Melody Cruise (1933) Review, with Charlie Ruggles and Phil Harris

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melodycruise21 melodycruise18 melodycruise5
Alan Chandler
Phil Harris
Pete Wells
Charlie Ruggles 
Elsa von Rader
Greta Nissen
melodycruise20 melodycruise36 melodycruise30
Laurie Marlowe
Helen Mack
Ms. Potts
Flora Roberts
Zoe & Vera
June Brewster
& Shirley Chambers
Released by RKO | Directed by Mark Sandrich
Run time: 76 minutes

Proof That It’s a Pre-Code Film

  • WELL. Two women get stranded in Charlie Ruggle’s cabin after a wild party. They spend most of the film in their negligees, cracking wise. Ruggles is forced to portray the women as his nieces to keep from getting in trouble. The porter, Hickey (Chick Chandler),suggests his solution before Ruggles banters back:

“I’ll take their clothes! They can’t go out without any clothes on, can they?”

“Oh, you don’t know my nieces…”

  • The porter comes upon these two scantily clad women as they sing-song: “Beware, beee-ware, dangerous nympho beware!”
  • Ruggles and Chandler convince the girls to stay that way by suggesting they threw their clothes overboard in a drunken glee. Zoe objects, but Vera notes, “You know whenever you get a few drinks in you, you always want to take your clothes off…”
  • Oh, and they both shower together at one point. Fun!
  • “What we need is something fresh, even if it’s only the air.”
  • “I’ll be a good boy.”
    “Well, if you’re going to be good, who wants ya?”
  • “You know how to explain one woman to your wife? Well, just double it.”
  • There’s a brief second where a black guy cracks a joke and two white guys laugh earnestly at it– it’s 1930s-style social progress!

Melody Cruise: Fun and Sin on the Sea

“You never learned to combine business with pleasure.”

“Well, it’s the night work that really saps my strength…”

I’m not sure what I was expecting going into Melody Cruise, but an RKO take on Love Me Tonight set aboard an ocean cruise with all the Transatlantic trimmings definitely wasn’t it. While the movie has a definite flaw– and, as weird as it is to say, it’s the main character– the rest of it is a nice little sex farce, with plenty of risque winks and clever lines to keep things moving.

Paul (Ruggles) and Alan (Harris) are the best of pals. Both board a steamer going from New York to California via the Panama Canal with very different goals in mind: Paul doesn’t want to get in any trouble with his wife waiting for him at the destination, while Alan simply doesn’t want to get married. To ensure this, Alan writes up a list of fake affairs that Paul hasn’t committed (“Compared to you, Casanova was an Eskimo!”) and sends them to Paul’s wife, with the envelope printed “Read this if Alan ever gets married.”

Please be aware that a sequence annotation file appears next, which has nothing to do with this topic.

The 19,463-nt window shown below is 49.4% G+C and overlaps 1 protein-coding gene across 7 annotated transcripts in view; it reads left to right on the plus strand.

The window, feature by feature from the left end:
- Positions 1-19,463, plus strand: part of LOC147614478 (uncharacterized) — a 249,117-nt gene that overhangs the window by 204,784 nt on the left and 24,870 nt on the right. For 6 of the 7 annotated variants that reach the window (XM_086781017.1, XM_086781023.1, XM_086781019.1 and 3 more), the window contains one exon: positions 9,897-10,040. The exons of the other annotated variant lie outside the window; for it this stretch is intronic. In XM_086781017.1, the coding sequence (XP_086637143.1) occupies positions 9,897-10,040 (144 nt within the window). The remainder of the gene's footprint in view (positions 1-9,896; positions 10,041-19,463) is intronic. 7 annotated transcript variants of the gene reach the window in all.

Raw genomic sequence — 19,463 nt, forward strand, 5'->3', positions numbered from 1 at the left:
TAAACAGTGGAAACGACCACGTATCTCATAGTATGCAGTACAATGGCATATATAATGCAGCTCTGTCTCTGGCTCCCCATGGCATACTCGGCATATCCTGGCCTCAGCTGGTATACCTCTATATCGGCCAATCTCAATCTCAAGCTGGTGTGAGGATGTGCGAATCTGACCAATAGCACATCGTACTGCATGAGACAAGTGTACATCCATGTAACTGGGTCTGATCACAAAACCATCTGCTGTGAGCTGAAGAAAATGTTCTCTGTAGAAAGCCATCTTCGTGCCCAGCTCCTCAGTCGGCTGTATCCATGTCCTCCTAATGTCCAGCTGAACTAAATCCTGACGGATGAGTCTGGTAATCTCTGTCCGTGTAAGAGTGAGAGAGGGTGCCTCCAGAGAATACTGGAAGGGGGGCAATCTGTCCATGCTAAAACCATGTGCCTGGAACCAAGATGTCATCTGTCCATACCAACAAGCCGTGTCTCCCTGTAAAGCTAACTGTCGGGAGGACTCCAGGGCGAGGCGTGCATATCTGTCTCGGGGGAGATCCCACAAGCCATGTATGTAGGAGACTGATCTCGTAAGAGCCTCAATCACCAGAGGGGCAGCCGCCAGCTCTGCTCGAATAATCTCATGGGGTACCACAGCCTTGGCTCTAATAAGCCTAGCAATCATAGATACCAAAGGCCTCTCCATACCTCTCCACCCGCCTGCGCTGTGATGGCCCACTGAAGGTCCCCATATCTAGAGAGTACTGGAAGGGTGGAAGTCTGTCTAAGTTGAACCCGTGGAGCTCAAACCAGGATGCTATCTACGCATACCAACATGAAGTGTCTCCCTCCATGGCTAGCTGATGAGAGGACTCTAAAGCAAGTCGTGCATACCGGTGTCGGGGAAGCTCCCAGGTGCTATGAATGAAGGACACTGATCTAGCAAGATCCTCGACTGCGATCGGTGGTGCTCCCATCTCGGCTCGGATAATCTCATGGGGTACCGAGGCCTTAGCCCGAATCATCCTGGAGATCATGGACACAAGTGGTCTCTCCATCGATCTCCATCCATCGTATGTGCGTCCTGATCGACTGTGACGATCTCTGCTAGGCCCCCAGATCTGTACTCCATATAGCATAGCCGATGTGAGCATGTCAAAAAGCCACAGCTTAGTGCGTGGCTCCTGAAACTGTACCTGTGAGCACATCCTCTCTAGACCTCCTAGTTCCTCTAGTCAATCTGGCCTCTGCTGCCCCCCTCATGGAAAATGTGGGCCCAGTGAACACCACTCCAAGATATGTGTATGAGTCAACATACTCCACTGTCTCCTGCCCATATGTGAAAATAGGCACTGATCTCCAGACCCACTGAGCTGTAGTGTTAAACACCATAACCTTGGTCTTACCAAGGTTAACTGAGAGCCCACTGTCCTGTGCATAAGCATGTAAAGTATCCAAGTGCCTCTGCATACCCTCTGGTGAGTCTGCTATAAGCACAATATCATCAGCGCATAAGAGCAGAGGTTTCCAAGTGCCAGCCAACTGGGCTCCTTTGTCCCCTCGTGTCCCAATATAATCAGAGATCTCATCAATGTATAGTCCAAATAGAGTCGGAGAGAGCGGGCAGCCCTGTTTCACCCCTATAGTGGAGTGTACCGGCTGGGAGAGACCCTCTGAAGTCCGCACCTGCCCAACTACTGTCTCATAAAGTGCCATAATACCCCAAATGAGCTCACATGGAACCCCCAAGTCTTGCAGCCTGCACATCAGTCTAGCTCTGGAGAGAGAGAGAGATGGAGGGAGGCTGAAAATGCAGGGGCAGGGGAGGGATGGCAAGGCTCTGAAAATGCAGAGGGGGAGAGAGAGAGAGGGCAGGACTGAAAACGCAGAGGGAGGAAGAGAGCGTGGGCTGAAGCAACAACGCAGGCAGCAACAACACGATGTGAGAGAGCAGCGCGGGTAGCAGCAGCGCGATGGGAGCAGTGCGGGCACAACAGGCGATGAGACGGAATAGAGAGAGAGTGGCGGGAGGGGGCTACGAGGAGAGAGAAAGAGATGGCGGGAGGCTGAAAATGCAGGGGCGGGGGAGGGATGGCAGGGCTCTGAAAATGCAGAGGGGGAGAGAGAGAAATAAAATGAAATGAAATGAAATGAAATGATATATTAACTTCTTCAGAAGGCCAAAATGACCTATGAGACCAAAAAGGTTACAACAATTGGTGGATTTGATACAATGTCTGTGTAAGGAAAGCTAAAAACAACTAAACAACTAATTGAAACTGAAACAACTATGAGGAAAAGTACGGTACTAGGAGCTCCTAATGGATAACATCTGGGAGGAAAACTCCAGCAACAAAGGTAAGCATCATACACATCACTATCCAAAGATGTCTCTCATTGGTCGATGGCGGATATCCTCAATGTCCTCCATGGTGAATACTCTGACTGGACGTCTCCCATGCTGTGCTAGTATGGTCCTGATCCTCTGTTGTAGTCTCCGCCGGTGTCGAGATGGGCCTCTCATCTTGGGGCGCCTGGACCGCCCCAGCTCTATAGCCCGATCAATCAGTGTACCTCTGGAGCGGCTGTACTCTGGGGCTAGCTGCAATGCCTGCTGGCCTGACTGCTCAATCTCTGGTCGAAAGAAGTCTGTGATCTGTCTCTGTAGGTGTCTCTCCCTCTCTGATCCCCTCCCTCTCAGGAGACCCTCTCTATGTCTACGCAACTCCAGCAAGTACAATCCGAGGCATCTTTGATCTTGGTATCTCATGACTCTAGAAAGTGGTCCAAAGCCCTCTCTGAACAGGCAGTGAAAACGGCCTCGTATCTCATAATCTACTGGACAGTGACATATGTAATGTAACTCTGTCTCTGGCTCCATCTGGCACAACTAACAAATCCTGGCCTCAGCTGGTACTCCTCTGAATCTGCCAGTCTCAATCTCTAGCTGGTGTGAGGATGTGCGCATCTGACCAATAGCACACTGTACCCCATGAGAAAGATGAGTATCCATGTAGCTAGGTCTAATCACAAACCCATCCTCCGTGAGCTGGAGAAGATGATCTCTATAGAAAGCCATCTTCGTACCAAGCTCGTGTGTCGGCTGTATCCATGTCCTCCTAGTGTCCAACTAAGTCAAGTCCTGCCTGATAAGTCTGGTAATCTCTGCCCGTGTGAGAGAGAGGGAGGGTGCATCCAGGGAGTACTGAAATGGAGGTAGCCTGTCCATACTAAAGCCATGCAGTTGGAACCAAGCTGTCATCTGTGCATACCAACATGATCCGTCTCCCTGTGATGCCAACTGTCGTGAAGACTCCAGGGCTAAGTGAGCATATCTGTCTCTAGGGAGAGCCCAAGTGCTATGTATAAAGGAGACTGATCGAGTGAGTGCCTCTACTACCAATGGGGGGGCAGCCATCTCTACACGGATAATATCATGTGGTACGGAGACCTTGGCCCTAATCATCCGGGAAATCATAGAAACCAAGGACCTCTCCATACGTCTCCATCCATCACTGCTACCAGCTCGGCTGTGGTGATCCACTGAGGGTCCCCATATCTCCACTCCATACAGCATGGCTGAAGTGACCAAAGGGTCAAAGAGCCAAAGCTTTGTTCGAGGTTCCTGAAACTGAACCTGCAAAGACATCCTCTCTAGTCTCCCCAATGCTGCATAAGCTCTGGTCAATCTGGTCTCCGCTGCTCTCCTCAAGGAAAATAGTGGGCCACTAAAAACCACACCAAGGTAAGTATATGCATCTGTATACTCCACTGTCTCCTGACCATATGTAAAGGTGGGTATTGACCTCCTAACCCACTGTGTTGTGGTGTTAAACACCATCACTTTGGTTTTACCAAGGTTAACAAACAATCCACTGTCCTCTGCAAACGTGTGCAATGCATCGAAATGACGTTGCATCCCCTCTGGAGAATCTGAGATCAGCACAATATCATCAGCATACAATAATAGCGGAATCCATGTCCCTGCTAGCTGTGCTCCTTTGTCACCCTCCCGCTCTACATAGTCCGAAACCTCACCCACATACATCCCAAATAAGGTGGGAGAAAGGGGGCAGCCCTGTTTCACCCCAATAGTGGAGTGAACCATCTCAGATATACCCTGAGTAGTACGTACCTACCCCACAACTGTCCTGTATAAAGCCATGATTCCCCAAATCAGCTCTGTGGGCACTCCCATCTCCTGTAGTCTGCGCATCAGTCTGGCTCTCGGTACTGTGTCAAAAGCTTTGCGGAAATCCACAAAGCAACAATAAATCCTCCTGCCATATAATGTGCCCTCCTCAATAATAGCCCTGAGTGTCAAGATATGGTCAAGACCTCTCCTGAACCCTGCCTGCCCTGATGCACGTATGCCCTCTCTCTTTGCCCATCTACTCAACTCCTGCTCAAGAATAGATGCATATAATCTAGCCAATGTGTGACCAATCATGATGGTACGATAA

It's biological.
It’s biological.

It’s a goofy plot for sure, and the film may care just a bit too much about it. What surrounds the thoroughfare, from the musical melodies that match to launch of the ship to the many ways the film larks between singing and talking to elevate the story into a light fairy tale. It’s not wholly successful– sometimes the movie feels like the director was cramming in as many imaginative wipes and transitions as he could manage rather than staging the scenes with any poignancy– but that just speaks to the movie’s lightness.

Alan’s complications come in the form of his longtime paramour, Elsa (Nissen). They’ve chased each other around Europe and have just started getting close to serious. To throw them off, Paul enlists Hickey (Chick Chandler) to instead Alan into the arms of school teacher Laurie (Mack); unfortunately, that only puts him on another path towards marital bliss.

Buy American (romance-wise).
Buy American (romance-wise).

This romantic triangle at the center of the film is a little off. It’s supposed to be a mix between a ‘match made in heaven’ sort of love between Alan and Laurie with a sort of elegant continental romance he had with Nissen that’s just supposed to float away. I couldn’t buy it– Nissen seems just as invested and into the affair as Mack, with the added bonus that she harbors no illusions about the guy. Unfortunately, Harris looks and sounds like a sexed up Jack Benny, so you can’t quite see why the film portrays him as a real lady killer.

While his role at the center dulls things, there’s so much life in the rest of the movie that it’s impossible to resist. The musical numbers are a lot of fun, with the highlight, “He’s Not the Marrying Kind”, being performed by a dozen beautiful women, wonderfully showcases the fashions of the era. Another number, “Is This the Night for Love”, is a romantic ballad that goes international with Spanish, French and German passengers (all in obvious getups) take their turns with a verse.

We've all been in this situation, and sometimes not even our slips.
We’ve all been in this situation, and sometimes they’re not even our slips.